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Paul opposes all federal efforts to redefine marriage, whether defined as a union between one man and one woman, or defined as including anything else as well. He believes that recognizing or legislating marriages should be left to the states, and not subjected to judicial activism.
For this reason, Paul voted against the Federal Marriage Amendment in 2004. In 2004, he spoke in support of the Defense of Marriage Act (passed in 1996) which uses the U.S. Constitution's Full Faith and Credit Clause to prohibit states from being compelled to recognize same-sex relationships as marriages, even if treated as marriages in other states. The Defense of Marriage Act also prohibits the U.S. government from recognizing same-sex marriages, even if treated as marriages in other states. He co-sponsored the Marriage Protection Act, which would have barred federal judges from hearing cases pertaining to the constitutionality of the Defense of Marriage Act.
Paul has said that federal officials changing the definition of marriage is "an act of social engineering profoundly hostile to liberty." Paul stated, "Americans understandably fear that if gay marriage is legalized in one state, all other states will be forced to accept such marriages." He says that in a best case scenario, governments would enforce contracts and grant divorces but otherwise have no say in marriage. Paul has also stated he doesn't want to interfere in the free association of two individuals in a social, sexual, and religious sense. Additionally, when asked if he was supportive of gay marriage Paul responded "I am supportive of all voluntary associations and people can call it whatever they want."
In 2005, Paul introduced the We the People Act, which would have removed from the jurisdiction of federal courts "any claim based upon the right of privacy, including any such claim related to any issue of sexual practices, orientation, or reproduction" and "any claim based upon equal protection of the laws to the extent such claim is based upon the right to marry without regard to sex or sexual orientation."
If made law, these provisions would remove sexual practices, and particularly same-sex unions, from federal jurisdiction.
Civil Rights Act of 1964
Paul wrote of his opposition to the Civil Rights Act of 1964: It "not only violated the Constitution and reduced individual liberty; it also failed to achieve its stated goals of promoting racial harmony and a color-blind society. Federal bureaucrats and judges cannot read minds to see if actions are motivated by racism.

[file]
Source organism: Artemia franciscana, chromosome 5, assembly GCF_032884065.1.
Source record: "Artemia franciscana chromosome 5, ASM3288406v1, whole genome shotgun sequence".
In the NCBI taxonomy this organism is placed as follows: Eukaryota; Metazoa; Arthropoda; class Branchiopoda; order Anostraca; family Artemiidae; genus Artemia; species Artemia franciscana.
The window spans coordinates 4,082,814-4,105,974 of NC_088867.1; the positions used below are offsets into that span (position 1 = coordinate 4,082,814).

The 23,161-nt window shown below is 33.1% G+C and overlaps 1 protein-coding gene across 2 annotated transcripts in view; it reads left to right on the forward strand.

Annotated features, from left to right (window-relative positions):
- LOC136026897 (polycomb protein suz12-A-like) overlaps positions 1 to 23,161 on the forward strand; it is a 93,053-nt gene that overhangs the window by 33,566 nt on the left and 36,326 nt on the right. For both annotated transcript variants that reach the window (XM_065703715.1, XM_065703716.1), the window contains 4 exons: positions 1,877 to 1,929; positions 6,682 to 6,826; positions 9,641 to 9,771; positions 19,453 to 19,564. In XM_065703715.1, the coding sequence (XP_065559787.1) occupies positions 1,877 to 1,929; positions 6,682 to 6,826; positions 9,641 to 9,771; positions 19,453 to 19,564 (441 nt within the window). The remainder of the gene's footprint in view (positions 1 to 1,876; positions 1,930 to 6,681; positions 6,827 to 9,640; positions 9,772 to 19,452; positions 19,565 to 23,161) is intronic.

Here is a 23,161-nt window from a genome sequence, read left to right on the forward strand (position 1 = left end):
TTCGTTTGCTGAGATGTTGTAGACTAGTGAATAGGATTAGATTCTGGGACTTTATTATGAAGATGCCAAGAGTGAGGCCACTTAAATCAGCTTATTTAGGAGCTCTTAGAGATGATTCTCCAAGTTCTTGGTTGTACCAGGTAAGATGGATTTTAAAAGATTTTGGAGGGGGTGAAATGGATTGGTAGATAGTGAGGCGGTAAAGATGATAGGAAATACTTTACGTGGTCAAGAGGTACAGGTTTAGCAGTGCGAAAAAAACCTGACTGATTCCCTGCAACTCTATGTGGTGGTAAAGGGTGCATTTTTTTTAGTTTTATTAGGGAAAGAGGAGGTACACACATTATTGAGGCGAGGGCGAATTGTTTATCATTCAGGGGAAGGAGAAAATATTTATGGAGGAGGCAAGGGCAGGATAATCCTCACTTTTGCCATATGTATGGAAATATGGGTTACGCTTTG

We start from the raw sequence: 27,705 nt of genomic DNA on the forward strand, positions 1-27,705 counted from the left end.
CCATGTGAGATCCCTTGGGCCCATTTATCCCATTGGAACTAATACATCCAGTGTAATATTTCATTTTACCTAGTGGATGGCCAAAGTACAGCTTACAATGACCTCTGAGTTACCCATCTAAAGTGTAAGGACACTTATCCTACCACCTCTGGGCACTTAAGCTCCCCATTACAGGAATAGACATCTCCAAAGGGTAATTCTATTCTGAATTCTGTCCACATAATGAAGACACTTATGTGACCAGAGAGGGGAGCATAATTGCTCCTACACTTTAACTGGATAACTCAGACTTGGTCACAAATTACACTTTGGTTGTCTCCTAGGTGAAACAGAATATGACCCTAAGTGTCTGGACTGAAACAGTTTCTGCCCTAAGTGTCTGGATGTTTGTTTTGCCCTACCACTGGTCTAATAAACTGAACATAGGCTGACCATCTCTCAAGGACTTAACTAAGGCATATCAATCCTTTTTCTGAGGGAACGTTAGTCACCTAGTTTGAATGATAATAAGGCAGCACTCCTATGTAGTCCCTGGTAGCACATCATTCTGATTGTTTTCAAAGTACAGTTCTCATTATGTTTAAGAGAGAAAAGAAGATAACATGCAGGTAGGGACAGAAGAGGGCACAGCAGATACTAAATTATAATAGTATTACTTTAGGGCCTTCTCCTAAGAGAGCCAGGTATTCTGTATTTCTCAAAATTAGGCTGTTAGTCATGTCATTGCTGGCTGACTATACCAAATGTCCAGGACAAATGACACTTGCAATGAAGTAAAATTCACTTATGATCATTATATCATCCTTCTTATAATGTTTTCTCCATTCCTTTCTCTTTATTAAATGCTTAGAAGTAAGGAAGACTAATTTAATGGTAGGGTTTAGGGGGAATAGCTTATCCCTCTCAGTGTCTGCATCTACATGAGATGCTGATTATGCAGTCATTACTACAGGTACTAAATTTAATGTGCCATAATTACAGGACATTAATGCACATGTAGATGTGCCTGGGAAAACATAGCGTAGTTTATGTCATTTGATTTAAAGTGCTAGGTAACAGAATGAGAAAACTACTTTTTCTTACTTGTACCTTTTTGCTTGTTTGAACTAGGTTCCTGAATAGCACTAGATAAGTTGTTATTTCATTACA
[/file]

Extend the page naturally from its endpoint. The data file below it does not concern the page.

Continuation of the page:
Therefore, the only way the federal government could ensure an employer was not violating the Civil Rights Act of 1964 was to ensure that the racial composition of a business's workforce matched the racial composition of a bureaucrat or judge's defined body of potential employees.
Thus, bureaucrats began forcing employers to hire by racial quota. Racial quotas have not contributed to racial harmony or advanced the goal of a color-blind society. Instead, these quotas encouraged racial balkanization, and fostered racial strife."
Voting Rights Act
In 2006, Paul joined 32 other members of Congress in opposing the renewal of the 1965 Voting Rights Act, originally passed to remove barriers to voting participation for minorities.
Paul has indicated that he did not object to the voting rights clauses, but rather to restrictions placed on property rights by the bill. He felt the federal interference mandated by the bill was costly and unjustified because the situation for minorities voting is much different than when the bill was passed 40 years ago. Many of Texas' Republican representatives voted against the bill, because they believe it specifically singles out some Southern states, including Texas, for federal Justice Department oversight that makes it difficult for localities to change the location of a polling place or other small acts without first receiving permission from the federal government.
The bill also mandated bilingual voting ballots upon request, and in a letter opposing the bill for this reason, 80 members of Congress including Paul objected to the costly implications of requiring bilingual ballots. In one example cited in the letter, the members detailed how Los Angeles spent $2.1 million for the 2004 election to provide ballots in seven different languages and more than 2,000 translators, although one of the requirements of gaining United States citizenship is ability to read in English, and another California district spent $30,000 on translating ballots per election despite receiving only one request for Spanish documents in 16 years. The legislators also noted that printing in foreign languages increases the chances of ballot error, pointing out a specific example of erroneous translated ballots that had been used in Flushing, New York.
As a free-market environmentalist, Paul sees polluters as aggressors who should not be granted immunity or otherwise insulated from accountability. Paul argues that enforcing private property rights through tort law would hold people and corporations accountable, and would increase the cost of polluting activities - thus decreasing pollution.
He claims that environmental protection has failed in communist countries such as China, citing lack of respect for private property: "The environment is better protected under private property rights .... We as property owners can't violate our neighbors' property. We can't pollute their air or their water. We can't dump our garbage on their property ....
Too often, conservatives and libertarians fall short on defending environmental concerns, and they resort to saying, 'Well, let's turn it over to the EPA. The EPA will take care of us .... We can divvy up the permits that allow you to pollute.' So I don't particularly like that method."